Take this dining room rug, for example. It’s already a big statement piece by itself, but notice how they decided to pull out the black in the rug and echo it with the light fixtures and chairs.
They also could have chosen the red, light orange, dark blue, light blue, light green, white or pink (or whatever else), but they chose to pull out the black in the rug, and it looks great.
It’s all angles, all the time
Chances are, you probably have a rectangular coffee table, a rectangular entertainment center, square pillows, a rectangular couch, a rectangular area rug—just tons of angles, with few curves or rounded shapes to break things up.
This living room is stylish, and has a tons of angular features, but look closely: the lighting fixtures are rounded, the black poufs on the floor are round, and even the plant helps to break up the streamlined, angular look to make the room look more comfortable and visually appealing.
Now instead of those features being curved and rounded, imagine them being equally angular and blocky. It’s a cool room, so it would likely still look stylish, but arguably the visual appeal will drop.
Look around your space. Are the key decor and furniture pieces varied in their shapes? Or all the same? As you can see from the example room, your space doesn’t have to introduce new shapes everywhere, but here and there will be enough to break up the monotony.
There’s no texture break or change up
Similar to the cheap materials issue and unvarying shapes issue, sometimes rooms have only one or two textures in them, making them look visually boring.
Check out this room. How many textures do you see? Leather couch, a velvet footstool/coffee table thing, a woven basket and rug, a metal magazine organizer, a wooden ladder, plants, wooly blankets…you get the idea.
Look at your room, and notice how many different textures you find. How many times do you repeat yourself? (“Polyester, wood, polyester again, plastic, plastic, polyester, wood, plastic…wait a minute…”)
Could any of those decor elements be switched for another texture to make it more visually interesting?
You’re using one or two colors only
Too many rooms get caught in the death trap of trying to stick within a specific “theme” for colors, and wind up looking really boring and ugly.
For example, blue and grey look good together, but the key to making any color theme work is allowing other colors from the same “family” into the scheme, and tossing in one “wildcard” complementary color.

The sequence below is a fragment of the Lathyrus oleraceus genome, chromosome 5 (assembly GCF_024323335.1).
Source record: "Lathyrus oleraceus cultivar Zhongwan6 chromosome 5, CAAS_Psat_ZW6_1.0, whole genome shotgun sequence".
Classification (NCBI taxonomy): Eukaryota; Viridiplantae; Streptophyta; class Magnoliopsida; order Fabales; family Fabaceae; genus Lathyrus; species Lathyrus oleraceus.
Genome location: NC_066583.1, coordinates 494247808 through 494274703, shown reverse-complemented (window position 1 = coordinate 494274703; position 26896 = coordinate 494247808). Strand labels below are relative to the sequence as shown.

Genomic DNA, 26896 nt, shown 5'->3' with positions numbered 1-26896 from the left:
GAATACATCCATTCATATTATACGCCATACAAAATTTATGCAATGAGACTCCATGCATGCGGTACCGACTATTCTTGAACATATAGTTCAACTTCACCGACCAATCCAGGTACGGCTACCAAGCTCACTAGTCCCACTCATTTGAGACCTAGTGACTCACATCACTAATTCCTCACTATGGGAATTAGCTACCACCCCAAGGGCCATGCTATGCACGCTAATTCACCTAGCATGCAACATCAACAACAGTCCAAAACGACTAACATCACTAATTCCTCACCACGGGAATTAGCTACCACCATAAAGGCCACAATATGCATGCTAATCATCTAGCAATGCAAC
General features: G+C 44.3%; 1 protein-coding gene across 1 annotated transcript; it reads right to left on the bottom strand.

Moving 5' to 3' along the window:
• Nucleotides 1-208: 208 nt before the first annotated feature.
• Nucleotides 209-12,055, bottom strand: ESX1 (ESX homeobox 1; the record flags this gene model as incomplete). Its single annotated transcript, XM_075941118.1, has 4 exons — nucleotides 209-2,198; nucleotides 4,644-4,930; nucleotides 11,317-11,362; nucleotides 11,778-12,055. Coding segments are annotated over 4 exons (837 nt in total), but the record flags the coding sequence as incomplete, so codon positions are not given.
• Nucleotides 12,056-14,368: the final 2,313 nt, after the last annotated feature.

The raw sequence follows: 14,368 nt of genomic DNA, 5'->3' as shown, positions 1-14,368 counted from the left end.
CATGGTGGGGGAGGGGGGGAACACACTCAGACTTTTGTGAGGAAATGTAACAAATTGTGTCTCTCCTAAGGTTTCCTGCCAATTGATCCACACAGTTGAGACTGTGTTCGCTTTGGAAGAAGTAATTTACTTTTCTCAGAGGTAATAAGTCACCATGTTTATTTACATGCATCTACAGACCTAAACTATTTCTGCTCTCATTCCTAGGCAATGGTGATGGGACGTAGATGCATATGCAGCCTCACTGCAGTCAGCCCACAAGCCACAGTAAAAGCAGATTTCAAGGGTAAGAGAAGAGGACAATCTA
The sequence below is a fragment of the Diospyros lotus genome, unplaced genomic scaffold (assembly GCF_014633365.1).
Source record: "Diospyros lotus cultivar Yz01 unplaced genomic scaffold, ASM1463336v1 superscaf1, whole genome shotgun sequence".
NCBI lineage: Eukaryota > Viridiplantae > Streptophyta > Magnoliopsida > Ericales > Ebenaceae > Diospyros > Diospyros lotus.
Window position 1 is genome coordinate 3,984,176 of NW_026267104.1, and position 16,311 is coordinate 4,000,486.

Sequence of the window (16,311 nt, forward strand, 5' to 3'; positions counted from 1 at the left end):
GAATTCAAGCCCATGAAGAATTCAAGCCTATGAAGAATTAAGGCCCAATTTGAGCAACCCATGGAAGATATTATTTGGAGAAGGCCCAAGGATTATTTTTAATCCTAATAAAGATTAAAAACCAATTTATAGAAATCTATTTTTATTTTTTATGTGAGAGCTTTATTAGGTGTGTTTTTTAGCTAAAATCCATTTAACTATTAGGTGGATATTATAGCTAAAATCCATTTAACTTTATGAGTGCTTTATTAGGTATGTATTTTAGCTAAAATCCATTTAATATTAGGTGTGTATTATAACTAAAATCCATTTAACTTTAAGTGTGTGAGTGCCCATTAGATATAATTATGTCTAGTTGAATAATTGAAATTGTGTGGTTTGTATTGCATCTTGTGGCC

In this bedroom, you could say that the overall color is blue and grey, but the greywashed wood furniture and the grass in the vase add in a complementary color.
And while the color family is obviously blue and grey, they range in color lightness and darkness (lighter blues, darker greys, etc.) to create a layered, comfortable look. So don’t be afraid to use different shades within the same color family, to make your “color-themed” room work.
Your style is outdated
Ouch. Did that hurt? Have a look through current magazines, websites, or Instagram hashtags for home decorating, and you’ll quickly get a feel for what’s still working, and what is irrevocably out.
You can do two things here. Either find some inspiration from another person who’s taken your same outdated piece and found a way to give it a refresh, (like this easy lamp update, for example) or accept that decorating styles change fairly quickly, and it’s just time for an update.
As you look around for new pieces, don’t overlook websites like Craigslist, Kijiji, and even Facebook Marketplace for scoring thrifty finds.
Your space is straight-up cluttered
This can actually be very hard to spot on your own. We become blind to clutter in our spaces, so call in a friend. Someone who will honestly point out the junky spaces in your room, then go through the junk with you, making you really think if each item is important to keep.
If it’s really an important piece, but it’s cluttering up the room you currently have it in, think of where else in your home could it go instead, so it’s no longer taking up visual space.
P.S. There’s another reason to cut the clutter in your home: Studies are finding it has negative effects on your mental health, too.
Along the same lines, you’re allowing the ugly stuff to be on display
Time to invest in some storage solutions to organize that stuff, pack it away in a closet, or toss/donate/rehome it entirely. The ugliest stuff in your room shouldn’t be front and center.
However, if you’ve got something that’s visually unattractive but you use it daily, try to find a compromise. Can you buy a beautiful storage solution to keep it in when it’s not in use? Can you retrofit the exterior a little so it adds in an interesting design element?